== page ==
Why you should let go of your preferences to become a more mature writer.
Examine your writing like an Editor-in-Chief to keep your audience engaged and to continue growing as a writer.
In this 14-minute episode, I discuss:
- How to experiment with your writing to achieve a new level of maturity
- Where we can discuss your favorite words
- Why preferences are dangerous
- My favorite word (and why)
- Why you won’t like my favorite word if you’re not creative
Listen to Editor-in-Chief below ...
The Show Notes
- ‘Try It from a Different Angle’ and 2 Other Game-Changing Editing Lessons from a Shoddy Vacuum
- How to Write Not-to-Miss, Valuable, Unique Content
- Stefanie on Twitter
- Guest Posting Best Practices from Copyblogger’s Guest Post Gatekeeper
What’s Your Favorite Word?
Voiceover: This is Rainmaker.FM, the digital marketing podcast network. It’s built on the Rainmaker Platform, which empowers you to build your own digital marketing and sales platform. Start your free 14-day trial at RainmakerPlatform.com.
Stefanie Flaxman: Hello, Editor-in-Chiefs. I’m Stefanie Flaxman, and you are listening to Editor-in-Chief, the weekly audio broadcast that delivers the art of writing, updated for the digital age, to help you become a stronger media producer.
Today’s show is going to talk about words — we love words, that’s why we are here, right? — and favorite words and our preferences and the habits that we get into with our writing.
Are they good? Are they bad? Who do they serve? Do they serve us, or do they serve our audience? Do they serve both? That would be ideal. That doesn’t always happen, so how do we get there?
Let’s talk about words for a second. Actually, we’re going to be talking about words during the whole episode. This is going to be more than a second, folks. I’m going to get into some stuff.
I was thinking about words that I use a lot in my writing because we all have our own writing styles. I like brevity. I like short pieces of text. That’s how I write. Sometimes I write longer pieces. I certainly can talk enough. We all know that. I will go on and on about things sometimes if it’s needed.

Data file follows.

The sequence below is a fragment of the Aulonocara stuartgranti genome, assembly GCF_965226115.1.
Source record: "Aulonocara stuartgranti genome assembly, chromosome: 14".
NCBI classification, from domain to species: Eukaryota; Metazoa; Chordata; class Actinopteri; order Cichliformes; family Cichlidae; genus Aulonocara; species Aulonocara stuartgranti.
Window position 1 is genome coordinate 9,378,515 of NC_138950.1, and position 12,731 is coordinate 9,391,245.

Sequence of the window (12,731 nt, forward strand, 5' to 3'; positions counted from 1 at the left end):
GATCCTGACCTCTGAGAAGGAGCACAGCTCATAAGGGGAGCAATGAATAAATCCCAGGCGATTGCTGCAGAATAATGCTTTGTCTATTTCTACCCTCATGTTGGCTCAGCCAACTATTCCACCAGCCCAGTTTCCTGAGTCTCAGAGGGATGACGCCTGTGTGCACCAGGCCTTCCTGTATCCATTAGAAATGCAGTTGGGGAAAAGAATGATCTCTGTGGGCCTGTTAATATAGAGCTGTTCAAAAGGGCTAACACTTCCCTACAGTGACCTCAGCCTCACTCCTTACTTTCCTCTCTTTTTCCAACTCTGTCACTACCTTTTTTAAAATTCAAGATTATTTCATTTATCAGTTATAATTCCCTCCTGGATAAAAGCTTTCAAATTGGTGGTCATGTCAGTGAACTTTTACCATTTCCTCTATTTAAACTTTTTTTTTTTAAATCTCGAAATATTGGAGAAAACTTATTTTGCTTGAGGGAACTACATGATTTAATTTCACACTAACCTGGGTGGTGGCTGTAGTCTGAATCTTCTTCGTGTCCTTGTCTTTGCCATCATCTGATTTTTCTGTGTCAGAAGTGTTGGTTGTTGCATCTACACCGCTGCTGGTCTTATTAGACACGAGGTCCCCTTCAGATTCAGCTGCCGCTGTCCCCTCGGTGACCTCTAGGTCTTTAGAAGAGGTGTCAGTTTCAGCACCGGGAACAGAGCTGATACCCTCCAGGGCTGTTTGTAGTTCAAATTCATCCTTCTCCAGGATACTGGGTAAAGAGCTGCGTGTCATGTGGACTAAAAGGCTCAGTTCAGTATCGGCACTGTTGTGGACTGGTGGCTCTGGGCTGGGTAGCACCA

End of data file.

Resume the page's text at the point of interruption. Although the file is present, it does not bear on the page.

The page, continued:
Then the editor part of me comes in, and I usually chop it up and end up with something pretty brief. That’s just my style. That’s what works for me.
There are words that I use a lot in my writing that I’ve been noticing. You might have similar words that you use. Again, because it’s part of your style, it’s how you communicate. It is the tone that you want to take when you are talking to your readers.
Three of the words that I was thinking about that I use a lot and I tend to insert with whatever I’m writing: I use the word ‘engaging’ a lot. I use the word ‘terribly’ as an adjective a lot. It’s one of my favorite words to emphasize thing with. I’ll say, “You know, I wasn’t terribly appropriate,” or, “I’m not terribly inclined to prefer that.” I don’t even know if I use it correctly, but I love using it.
I was actually typing a headline the other day. I was manually typing in a headline, and it was supposed to be ‘horribly,’ and out of habit, I typed ‘terribly.’ Then when I was checking, I said, “Oh wait, that thing said ‘terribly,’ and it didn’t say ‘terribly,’ it was just my natural instinct.” That’s why we double-check, and I changed it back to ‘horribly.’ I like ‘terribly.’
I also use ‘a bit’ a lot. Like, “It could be ‘a bit’ more,” or “well I tweaked it ‘a bit.’” I use that a lot. I may have even said that as I was talking earlier. I’m not sure.
I recognize these words that I use a lot. We get into the habit of having these preferences and, again, communicating our voices. When you’re being repetitive with the words that you use, does your audience want to hear that?
How to Experiment with Your Writing to Achieve a New Level of Maturity